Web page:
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Ask Eula Mae: Feeling Underappreciated

Posted By NALS Editorial + Marketing Board, Friday, January 12, 2018
Updated: Thursday, January 18, 2018

Ask Eula MaeDear Eula Mae:


I’m a legal secretary in a large and very busy law firm in Manhattan and even though I am the “go to gal” for all kinds of tasks, I’m starting to feel more like an invisible robot than a person.  I have great skills in answering the phone, managing people in lobby, completing on time what my bosses ask me to do, I type really fast at 120 wpm, and make a great cup of coffee.  I’m happy to be in my job and serve people, but sometimes feel ignored or used or really like the low man on the totem pole.  Everything is so fast and everyone is so busy, and I’m proud to be a legal secretary and fill in on the phones and glad to learn new things. I just feel like nobody sees me and the good work that I try to do.


 --Feeling Underappreciated in New York City


Dear Feeling Underappreciated:


Please understand that your role in the office is very important.  Every person in the office has different skills.  It is not really that they don’t see you, it is that most people are focused on their cases or their clients or on what they have to do in a day.  Being a legal secretary is a great job and a great career.  You may be more personable than most people and that is why you are able to work with the general public and your boss.  Not everyone can do that.  What I’m saying is to be proud of what you do anyway. Enjoy your job and the people you work with and serve.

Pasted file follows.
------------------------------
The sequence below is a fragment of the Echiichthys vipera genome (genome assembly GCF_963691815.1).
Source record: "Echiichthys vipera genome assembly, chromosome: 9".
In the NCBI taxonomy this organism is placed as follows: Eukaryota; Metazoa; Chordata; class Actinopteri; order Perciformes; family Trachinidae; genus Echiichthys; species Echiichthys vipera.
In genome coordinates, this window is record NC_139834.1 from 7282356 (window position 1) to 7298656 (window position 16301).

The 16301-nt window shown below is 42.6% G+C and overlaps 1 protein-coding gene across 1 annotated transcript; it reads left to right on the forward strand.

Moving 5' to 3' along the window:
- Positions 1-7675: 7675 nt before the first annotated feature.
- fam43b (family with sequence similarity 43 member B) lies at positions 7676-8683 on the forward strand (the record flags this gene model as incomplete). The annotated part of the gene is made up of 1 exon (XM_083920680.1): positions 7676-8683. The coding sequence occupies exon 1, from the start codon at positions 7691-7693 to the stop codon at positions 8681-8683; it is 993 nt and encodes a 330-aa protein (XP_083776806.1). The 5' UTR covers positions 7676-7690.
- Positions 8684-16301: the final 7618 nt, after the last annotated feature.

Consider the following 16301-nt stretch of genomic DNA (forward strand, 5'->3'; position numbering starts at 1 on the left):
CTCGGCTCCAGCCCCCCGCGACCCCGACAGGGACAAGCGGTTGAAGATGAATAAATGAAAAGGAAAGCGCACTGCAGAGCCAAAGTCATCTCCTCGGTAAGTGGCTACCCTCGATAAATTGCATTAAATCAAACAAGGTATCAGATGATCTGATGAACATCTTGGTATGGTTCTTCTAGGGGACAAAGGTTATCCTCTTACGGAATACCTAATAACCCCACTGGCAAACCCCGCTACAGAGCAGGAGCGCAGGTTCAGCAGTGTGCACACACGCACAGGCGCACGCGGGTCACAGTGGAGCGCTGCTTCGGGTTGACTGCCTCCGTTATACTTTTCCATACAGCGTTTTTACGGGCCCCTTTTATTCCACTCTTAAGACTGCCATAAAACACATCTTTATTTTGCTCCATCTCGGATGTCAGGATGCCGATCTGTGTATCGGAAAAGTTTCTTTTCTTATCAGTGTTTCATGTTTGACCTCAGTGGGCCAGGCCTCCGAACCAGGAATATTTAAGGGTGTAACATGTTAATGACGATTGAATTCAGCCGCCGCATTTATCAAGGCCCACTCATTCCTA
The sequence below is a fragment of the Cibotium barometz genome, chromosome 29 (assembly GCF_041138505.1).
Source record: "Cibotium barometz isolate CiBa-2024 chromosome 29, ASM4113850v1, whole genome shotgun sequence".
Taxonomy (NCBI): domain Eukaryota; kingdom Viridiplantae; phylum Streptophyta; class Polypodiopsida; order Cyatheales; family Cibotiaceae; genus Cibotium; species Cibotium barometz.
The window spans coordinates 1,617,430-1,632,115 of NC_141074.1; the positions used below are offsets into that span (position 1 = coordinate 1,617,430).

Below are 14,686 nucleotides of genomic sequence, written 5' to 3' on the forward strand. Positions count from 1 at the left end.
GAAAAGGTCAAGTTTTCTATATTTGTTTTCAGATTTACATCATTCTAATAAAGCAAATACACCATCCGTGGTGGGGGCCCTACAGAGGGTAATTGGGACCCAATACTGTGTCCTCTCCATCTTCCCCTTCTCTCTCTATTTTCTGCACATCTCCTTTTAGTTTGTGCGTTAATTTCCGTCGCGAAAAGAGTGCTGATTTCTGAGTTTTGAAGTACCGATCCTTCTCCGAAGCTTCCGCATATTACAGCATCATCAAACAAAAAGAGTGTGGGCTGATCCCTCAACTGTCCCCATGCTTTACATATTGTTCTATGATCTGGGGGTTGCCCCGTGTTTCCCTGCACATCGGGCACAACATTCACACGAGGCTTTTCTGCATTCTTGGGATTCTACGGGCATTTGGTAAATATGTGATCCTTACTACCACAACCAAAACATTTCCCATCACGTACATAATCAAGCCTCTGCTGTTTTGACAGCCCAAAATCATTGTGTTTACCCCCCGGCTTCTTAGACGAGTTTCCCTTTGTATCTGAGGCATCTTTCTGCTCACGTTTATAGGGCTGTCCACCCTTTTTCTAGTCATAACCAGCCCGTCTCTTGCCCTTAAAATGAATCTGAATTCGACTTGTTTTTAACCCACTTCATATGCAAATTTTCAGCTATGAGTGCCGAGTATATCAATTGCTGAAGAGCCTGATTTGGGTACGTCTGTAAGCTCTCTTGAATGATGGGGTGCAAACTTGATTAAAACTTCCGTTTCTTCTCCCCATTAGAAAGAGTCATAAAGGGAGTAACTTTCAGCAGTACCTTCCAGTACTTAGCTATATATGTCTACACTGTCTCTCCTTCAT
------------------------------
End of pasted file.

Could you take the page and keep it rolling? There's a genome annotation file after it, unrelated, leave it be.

The other part of this situation is knowing what it is you really want.  Do you want to be more than a secretary?  Moving up in a career may create less work-life balance, so you really have to know yourself.  Remember with a high-stress position there is less personal time. There are ways you can grow in your skills and confidence and know how far you want to go with a legal career.  Take it one step at a time.  First, stay involved in your local and state chapters of NALS and set a goal of attending an Annual NALS National Conference.  Visit the NALS website and look in the Library for publications, webinars, and online classes.  Watch for a NALS Basic Legal Training Course to attend in your area toward being certified. If there is not one, you could access NALS Online Study Hall, including study materials, in various formats.  Visit with your office human resources person to see if the firm is able to pay for some of your legal education and certification.  There are three levels of certification with a natural progression of education about the law: ALP/ALS, PLS/CLP, and PP, with a Specialty Certificate in many areas of law.  ALP/ALS is the Accredited Legal Professional/Accredited Legal Secretary; PLS/CLP is the Professional Legal Secretary/Certified Legal Professional; and PP means the certified Professional Paralegal.  Specialty Certificates are for PLS/CLPs and PPs whose careers are focused in various areas of law, such as real estate, family law, criminal law, etc.   It is a good idea to investigate what is required of each so you will know exactly what your plan will be.  The best part of a legal career is that you can learn more and more about the law.  Some Professional Paralegals have gone on to become attorneys. 


Being a legal secretary takes a special person with special skills and you are about to take the best journey of your life in discovering each step of growing your own career in law.


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